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Old 18th December 2012, 10:12 AM   #1
Lithrael
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What is sensible gun control, anyway?

I'm curious, where do guns rights advocates come down on responsible ownership? Of course, everyone wants owners to be responsible, but is there a line, and if so, where is it? I'm not interested in what IS on the books at the moment, more in what you feel the law should be, ideally.

Where would the ideal fall, between no restrictions at all no matter what you have or have not done, and levels of restriction the USA would simply not be able to stomach at this time, such as licencing/permits for guns for hunting, target shooting etc but no legal place for guns as home defense and extremely restricted ownership of handguns, with everything needing to be locked up in separate locations, such as you have in some other countries?

If YOU got to set it up how would you do it? What do you feel is sensible? Do you feel if done right it would be a good way to keep guns in the hands of responsible owners and out of the hands of careless people? Do you feel guns should be kept out of the hands of careless people? Felons? Anyone?

Would love to see some opinions on this stuff without the usual over-polarizing.
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Old 18th December 2012, 11:55 AM   #2
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What is sensible gun control?

Use a good grip, use your second hand to steady your arm, keep your feet firmly planted, make sure you identify and line up on your target, and keep your finger off the trigger until you're ready to shoot.
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Old 18th December 2012, 12:31 PM   #3
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Originally Posted by Ziggurat View Post
What is sensible gun control?

Use a good grip, use your second hand to steady your arm, keep your feet firmly planted, make sure you identify and line up on your target, and keep your finger off the trigger until you're ready to shoot.
And may I add; Front sight, Front sight, Front sight.

(although I do like my Crimson Trace lasers)




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Old 18th December 2012, 01:16 PM   #4
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I think the most sensible approach to effective 'gun' control is to start by redefining issue to reflect the true nature of the problem.

Let's try calling it "Crime Control".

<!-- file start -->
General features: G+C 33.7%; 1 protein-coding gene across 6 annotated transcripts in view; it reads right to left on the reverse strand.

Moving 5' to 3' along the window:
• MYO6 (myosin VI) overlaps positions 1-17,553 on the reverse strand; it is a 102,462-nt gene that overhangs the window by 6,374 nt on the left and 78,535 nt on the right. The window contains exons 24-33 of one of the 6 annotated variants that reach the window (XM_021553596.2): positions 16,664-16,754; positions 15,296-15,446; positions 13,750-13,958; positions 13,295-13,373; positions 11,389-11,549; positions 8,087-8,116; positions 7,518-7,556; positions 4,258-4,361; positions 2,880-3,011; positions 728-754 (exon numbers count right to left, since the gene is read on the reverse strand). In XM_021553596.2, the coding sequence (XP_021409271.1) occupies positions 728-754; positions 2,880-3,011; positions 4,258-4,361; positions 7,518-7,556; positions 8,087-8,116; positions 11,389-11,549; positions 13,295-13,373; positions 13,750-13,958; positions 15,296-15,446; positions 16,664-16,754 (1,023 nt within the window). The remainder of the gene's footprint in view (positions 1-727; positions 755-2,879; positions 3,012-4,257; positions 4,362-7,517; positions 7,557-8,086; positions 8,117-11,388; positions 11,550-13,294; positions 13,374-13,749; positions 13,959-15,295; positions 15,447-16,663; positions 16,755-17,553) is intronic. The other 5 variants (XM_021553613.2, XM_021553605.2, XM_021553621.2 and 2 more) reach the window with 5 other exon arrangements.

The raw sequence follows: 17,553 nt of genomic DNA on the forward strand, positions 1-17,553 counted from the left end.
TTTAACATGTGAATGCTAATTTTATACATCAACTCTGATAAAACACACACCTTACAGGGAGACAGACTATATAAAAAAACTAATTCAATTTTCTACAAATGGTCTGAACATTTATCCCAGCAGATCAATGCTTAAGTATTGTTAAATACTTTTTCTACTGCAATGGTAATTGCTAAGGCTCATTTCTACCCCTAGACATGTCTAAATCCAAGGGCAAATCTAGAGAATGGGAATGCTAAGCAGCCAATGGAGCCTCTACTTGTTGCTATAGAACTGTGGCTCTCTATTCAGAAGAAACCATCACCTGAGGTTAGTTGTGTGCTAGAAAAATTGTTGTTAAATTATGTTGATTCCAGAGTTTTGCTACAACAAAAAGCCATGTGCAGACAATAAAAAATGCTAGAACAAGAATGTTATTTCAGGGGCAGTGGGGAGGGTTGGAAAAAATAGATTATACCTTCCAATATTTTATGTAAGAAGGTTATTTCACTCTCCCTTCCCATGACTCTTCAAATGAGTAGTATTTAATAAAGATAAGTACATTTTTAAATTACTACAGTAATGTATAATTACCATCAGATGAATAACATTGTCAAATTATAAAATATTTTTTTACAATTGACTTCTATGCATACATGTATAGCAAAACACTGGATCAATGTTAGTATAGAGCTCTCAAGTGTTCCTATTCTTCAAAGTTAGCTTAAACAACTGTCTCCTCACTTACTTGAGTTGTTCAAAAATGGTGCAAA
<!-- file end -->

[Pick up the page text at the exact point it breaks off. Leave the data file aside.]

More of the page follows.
Acknowledge the elephant in the room and go from there...
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Old 18th December 2012, 01:46 PM   #5
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New Town to Newtown: How ’96 Massacre Spurred Gun Laws in Australia — and No Mass Shootings Since
Quote:
The death toll eventually rose to 35 in what came to be known as the Port Arthur massacre. The person who carried out the mass killing was Martin Bryant, ironically from a place called New Town.

Well, just 12 days after the grisly attack and the public outcry it launched, Australia’s government responded by announcing a bipartisan deal to enact gun control measures. The pact included agreements with state and local governments. Since the laws were passed—for more than 15 years—there has not been a mass shooting in Australia.
Not saying the US doesn't have additional hurdles because we have so many more guns in circulation, but lest you think Oz is more like Canada or the UK when it comes to the gun ownership culture:
Quote:
Well, it was in—Australia at the time was, as you said, a country, and it still is a country, where hunting is an important activity. There is a—Australia wins Olympic medals in shooting. You know, in Australia there’s a high premium placed on rugged masculinity, and it’s a frontier country. And so, it has some similarities with the U.S.

And also, another similarity was that we had had, in the previous couple of decades, occasionally mass shootings. About once a year, we had a mass shooting. And on each occasion, there was a lot of talk about the gun laws and politicians, similar to here, actually, avoiding the issue, saying, "Well, we need to look at family values and mental health and everything else," and basically being too frightened to do anything about the gun laws, because the gun lobby always threatened to punish electorally any party that did actually strengthen the laws.

What happened in '96 was so shocking, and also the level of anger and dissatisfaction and frustration in the public was so high by then, that really that was the tipping point for Australia.
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Last edited by Skeptic Ginger; 18th December 2012 at 01:48 PM.
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Old 18th December 2012, 02:31 PM   #6
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And how has the violent crime rate over all been doing in Oz since?
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Old 18th December 2012, 02:36 PM   #7
Lithrael
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Originally Posted by Autolite View Post
I think the most sensible approach to effective 'gun' control is to start by redefining issue to reflect the true nature of the problem.

Let's try calling it "Crime Control".

Acknowledge the elephant in the room and go from there...
Call it what you like. So as regards the OP, any thoughts at all? You haven't so much as said if you're in favor of anything or nothing.